Portals

Portal: an entrance, a doorway, a threshold.

Auxerre

My first foray on the Camino led to many thresholds. Walking an obscure section of one of four historic pilgrimage routes in France, I traipsed past chateaus and hamlets, endless globes of hay and moody cows, country roads and fields of sunflowers scattered across vast swathes of farmland. After heading south for seven days, I rested near the shrine of Saint Bernadette and early the next day veered to the north of Burgundy to visit friends. Finding train service to be more limited than ever, the next best option proved to be the unfamiliar world of car-sharing, safe and seamless but a necessarily two-part journey.

Bourges

Passing by a photographer’s studio on my three hour layover in Bourges, once a sizable medieval pilgrimage center of its own, I spotted a postcard he’d made showcasing dozens of jewel toned ancient doors throughout the town. Inspired, I fished out a euro or two and slid the image into the side pocket of my turquoise pilgrim backpack.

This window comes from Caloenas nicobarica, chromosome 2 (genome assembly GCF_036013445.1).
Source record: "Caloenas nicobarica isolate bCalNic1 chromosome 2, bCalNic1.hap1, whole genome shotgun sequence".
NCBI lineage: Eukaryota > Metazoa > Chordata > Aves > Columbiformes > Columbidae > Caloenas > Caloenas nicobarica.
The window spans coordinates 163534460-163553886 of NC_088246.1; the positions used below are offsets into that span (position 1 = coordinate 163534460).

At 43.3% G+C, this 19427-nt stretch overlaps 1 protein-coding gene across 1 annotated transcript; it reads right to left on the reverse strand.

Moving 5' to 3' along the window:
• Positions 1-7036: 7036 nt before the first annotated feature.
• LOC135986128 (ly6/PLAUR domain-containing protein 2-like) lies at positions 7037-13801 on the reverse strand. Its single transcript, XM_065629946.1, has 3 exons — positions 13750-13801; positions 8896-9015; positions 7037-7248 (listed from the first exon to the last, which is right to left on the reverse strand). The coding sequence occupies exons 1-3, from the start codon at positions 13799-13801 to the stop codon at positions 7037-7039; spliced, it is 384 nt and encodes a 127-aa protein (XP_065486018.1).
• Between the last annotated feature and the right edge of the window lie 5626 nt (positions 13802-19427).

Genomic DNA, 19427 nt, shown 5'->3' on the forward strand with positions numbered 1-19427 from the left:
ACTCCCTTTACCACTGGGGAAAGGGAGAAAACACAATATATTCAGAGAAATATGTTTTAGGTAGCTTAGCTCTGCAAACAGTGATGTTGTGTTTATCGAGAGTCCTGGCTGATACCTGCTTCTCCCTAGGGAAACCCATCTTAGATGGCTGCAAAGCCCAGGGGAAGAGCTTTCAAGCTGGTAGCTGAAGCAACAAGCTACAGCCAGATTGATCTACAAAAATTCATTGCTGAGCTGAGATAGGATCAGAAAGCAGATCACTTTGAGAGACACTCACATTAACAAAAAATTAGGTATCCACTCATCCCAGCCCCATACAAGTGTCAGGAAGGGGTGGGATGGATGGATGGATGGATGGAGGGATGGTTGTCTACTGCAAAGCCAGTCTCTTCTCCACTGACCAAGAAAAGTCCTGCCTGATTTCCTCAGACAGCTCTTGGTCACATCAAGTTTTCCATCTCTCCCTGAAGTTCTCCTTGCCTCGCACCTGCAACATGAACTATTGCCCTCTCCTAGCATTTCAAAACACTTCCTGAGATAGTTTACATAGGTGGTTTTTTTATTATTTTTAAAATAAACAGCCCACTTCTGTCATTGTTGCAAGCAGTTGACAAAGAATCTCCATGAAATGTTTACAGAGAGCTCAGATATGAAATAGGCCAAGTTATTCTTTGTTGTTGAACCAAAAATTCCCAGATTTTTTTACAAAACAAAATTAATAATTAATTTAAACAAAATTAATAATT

Autun

When I arrived at my next destination, and for the remaining weeks of my trip, my eye began to be drawn to all these incredible expressive doors hidden in every town. Each with their own character, and a history unknown to me, they felt as alive with their secrets and worn beauty as a wrinkled woman with a sparkle in her eye. And it dawned on me, I have always intuitively searched out portals as a photographer — doors and windows, gates and tunnels, shutters and alcoves. Thresholds man-made, who quietly speak to us of thresholds otherworldly.

Cluny

What lies on the other side / step back a century or ten / worlds unfolding / as portals shimmer / from within and without / whose time are you inside / are we more outside of time than we know

Janelle Bighinatti

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